Will The Weekend Bring Another Wave Of Migrant Family Drop-Offs At The Phoenix Greyhound Bus Station?
Physician assistant Elizabeth Lopez-Murray asked her new patient to open his mouth. She’s the only medical professional who volunteered on a Sunday evening at a pop-up health clinic in a church that answered an emergency call to take in hundreds of migrants released by U.S. Immigration and Customs Enforcement.
The 12-year-old boy has a painful sore in his mouth. As Lopez-Murray looks for signs of what’s bothering him, other migrants seeking healthcare wait quietly in the next room. Lopez-Murray has been donating time to newly released families in metro-Phoenix for the last five months.
“I would go to work and then I would come here to volunteer. And it was very overwhelming. And then I would go home, take care of my baby,” she said.
Lopez-Murray, her fellow volunteers, church groups and activists face the prospect of scrambling to help migrant families in need of food and shelter this weekend, should federal authorities again drop them off at the Greyhound bus station.
The leader of what’s known as the biggest network of churches helping newly released migrant families says her team is exhausted and cash-strapped. Another religious leader accuses ICE of not working in good faith with so-called hospitality providers.
The ICE office in Phoenix says it wants to ease the strain on the groups helping migrant families. But metro Phoenix has become an outlet for pressure on the system caused by a surge of migrant families crossing the U.S.-Mexico border. A leader at Lutheran Social Services, of the Southwest — which was tapped to help coordinate efforts of church groups and activists, grow the network they’ve started, and build a master calendar for sharing the workload — says the volume of migrants in need is beyond what volunteers can manage alone.
“Every time we step up to meet capacity, ICE takes the next step to put more strain on the system.”
— Rev. Dr. William Lyons
“We have seen the numbers of vulnerable populations — children and families — skyrocket,” Kirstjen Nielsen, secretary of the U.S. Department of Homeland Security, testified before Congress Wednesday. Nielsen warned the problem could get worse during the spring, when temperatures for crossing the desert are ideal.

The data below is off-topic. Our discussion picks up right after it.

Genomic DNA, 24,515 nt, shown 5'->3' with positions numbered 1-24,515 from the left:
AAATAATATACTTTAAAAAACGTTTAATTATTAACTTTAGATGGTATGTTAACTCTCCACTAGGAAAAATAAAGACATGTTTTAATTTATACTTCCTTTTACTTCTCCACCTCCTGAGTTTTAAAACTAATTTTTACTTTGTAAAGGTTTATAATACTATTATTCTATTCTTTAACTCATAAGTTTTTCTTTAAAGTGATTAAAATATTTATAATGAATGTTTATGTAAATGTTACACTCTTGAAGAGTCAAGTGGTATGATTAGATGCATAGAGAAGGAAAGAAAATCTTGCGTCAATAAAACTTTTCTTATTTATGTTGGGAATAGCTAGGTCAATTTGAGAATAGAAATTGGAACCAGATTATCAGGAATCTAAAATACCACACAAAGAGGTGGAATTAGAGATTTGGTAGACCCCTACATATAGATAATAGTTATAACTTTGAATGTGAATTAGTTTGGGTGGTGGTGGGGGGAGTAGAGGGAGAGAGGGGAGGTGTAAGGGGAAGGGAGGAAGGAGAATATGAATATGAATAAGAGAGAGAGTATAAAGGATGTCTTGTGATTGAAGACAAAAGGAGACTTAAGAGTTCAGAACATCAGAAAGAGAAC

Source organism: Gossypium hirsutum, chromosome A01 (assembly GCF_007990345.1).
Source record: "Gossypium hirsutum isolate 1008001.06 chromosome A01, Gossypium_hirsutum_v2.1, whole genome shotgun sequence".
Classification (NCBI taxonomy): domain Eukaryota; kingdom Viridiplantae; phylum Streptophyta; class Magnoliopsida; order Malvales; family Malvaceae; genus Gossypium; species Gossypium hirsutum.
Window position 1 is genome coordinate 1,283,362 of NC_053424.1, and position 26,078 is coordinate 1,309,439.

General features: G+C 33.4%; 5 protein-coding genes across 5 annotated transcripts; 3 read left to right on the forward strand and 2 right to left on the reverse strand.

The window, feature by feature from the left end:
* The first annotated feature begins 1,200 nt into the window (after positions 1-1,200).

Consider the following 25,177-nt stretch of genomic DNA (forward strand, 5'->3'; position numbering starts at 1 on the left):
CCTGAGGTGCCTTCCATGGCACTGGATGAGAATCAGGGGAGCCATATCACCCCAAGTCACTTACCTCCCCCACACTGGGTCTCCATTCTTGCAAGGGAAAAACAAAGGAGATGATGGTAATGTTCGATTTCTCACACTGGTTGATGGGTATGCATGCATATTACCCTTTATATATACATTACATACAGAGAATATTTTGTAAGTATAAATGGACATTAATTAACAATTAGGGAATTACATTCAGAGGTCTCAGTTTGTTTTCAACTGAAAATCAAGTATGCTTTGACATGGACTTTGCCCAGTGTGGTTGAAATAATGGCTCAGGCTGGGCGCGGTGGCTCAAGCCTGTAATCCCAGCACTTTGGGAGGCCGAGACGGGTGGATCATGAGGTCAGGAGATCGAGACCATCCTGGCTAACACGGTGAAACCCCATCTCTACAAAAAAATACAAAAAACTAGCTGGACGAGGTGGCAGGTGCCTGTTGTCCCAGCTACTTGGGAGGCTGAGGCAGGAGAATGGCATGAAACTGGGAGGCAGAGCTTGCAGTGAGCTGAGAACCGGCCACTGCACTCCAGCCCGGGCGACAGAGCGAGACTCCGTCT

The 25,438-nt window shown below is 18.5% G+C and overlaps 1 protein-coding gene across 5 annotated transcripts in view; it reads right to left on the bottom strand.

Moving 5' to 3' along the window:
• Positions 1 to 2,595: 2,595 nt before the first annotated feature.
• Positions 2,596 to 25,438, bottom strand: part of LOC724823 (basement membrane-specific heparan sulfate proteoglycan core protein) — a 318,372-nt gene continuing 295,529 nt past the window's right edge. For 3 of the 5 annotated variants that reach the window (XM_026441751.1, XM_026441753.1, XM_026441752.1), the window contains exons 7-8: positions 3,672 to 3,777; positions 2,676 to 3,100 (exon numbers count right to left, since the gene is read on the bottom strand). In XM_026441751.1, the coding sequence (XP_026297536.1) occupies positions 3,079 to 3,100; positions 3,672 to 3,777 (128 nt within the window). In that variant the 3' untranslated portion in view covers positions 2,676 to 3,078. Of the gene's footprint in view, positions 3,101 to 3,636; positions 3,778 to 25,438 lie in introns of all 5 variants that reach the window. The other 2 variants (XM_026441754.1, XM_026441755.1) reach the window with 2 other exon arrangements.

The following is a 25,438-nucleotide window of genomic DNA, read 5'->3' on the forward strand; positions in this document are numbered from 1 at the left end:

One of the local leaders Nielsen’s agency asked to help with family releases is Pastor Magdalena Schwartz. Since October, Schwartz has built a network of predominantly Latino, evangelical churches to take in migrants and see them off to live with relatives, while their immigration case goes forward.
“The pastors, they are tired. It’s overwhelming because it’s about five months. It’s a lot of people every single day,” she said.
Schwartz says her network of churches pay out-of-pocket to help migrant families they take in, outside donations have fallen and the number of families ICE drops off has grown.
“Everything has a limit. Every operation has a limit,” she said.
Another faith leader, Rev. Dr. William Lyons, conference minister for the Southwest Conference United Church of Christ, says ICE has bulldozed hospitality providers’ limits.
“Every time we step up to meet capacity, ICE takes the next step to put more strain on the system,” he said.
Lyons said ICE wanted a single point of contact to coordinate the schedule for family releases, but then didn’t follow it.
At a January meeting, Lyons said ICE told stakeholders the agency wanted them to take in as many as 4,000 people a month. The response was no-can-do, at least until they could expand the network of churches and activists.
“No one has that kind of resources,” Lyons said.
ICE spokeswoman Yasmeen Pitts O'Keefe released a statement via email.
“From Dec. 21, 2018 through March 5, 2019, ICE’s Enforcement and Removal Operations (ERO) in Arizona have processed approximately 14,500 family unit members for release and will continue to coordinate with external organizations who continue to provide assistance with basic needs of temporary shelter, food, water, clothing and transportation services to families released in Arizona. The dynamics of operational realities are ever-changing and the agency makes adjustments as required to best serve the mission. ICE wants to mitigate strains placed on resources in the local community as we continue to see high volumes of families crossing the border.”
The number and dates given by Pitts O'Keefe translate to an average of about 200 migrants per day having been processed for release in Arizona.
Also in December, Lutheran Social Services of the Southwest was asked to help coordinate efforts by churches and activists, grow the network of volunteers and facilities, and build a master calendar for sharing the work. Despite the groups’ massive effort and countless donations, the volume of migrant families released by ICE has reached the point where the federal government should help fund a program to deal with the issue, said Connie Phillips, president and CEO of the nonprofit.
“That’s how our government provides services to vulnerable people. [It's] that we come alongside — nonprofits, faith communities and government work together,” she said.
Back in the makeshift health clinic, the 12-year-old migrant boy tells physician assistant Elizabeth Lopez-Murray his mouth hurts. She diagnoses his sore as a virus that may have been caused by stress or a recent illness. Then she gets him medicine.
Lopez-Murray has recruited healthcare professionals as volunteers. But she says even more are needed to keep up with an increased number of people dropped off by ICE.
“It’s good for your soul,” she said.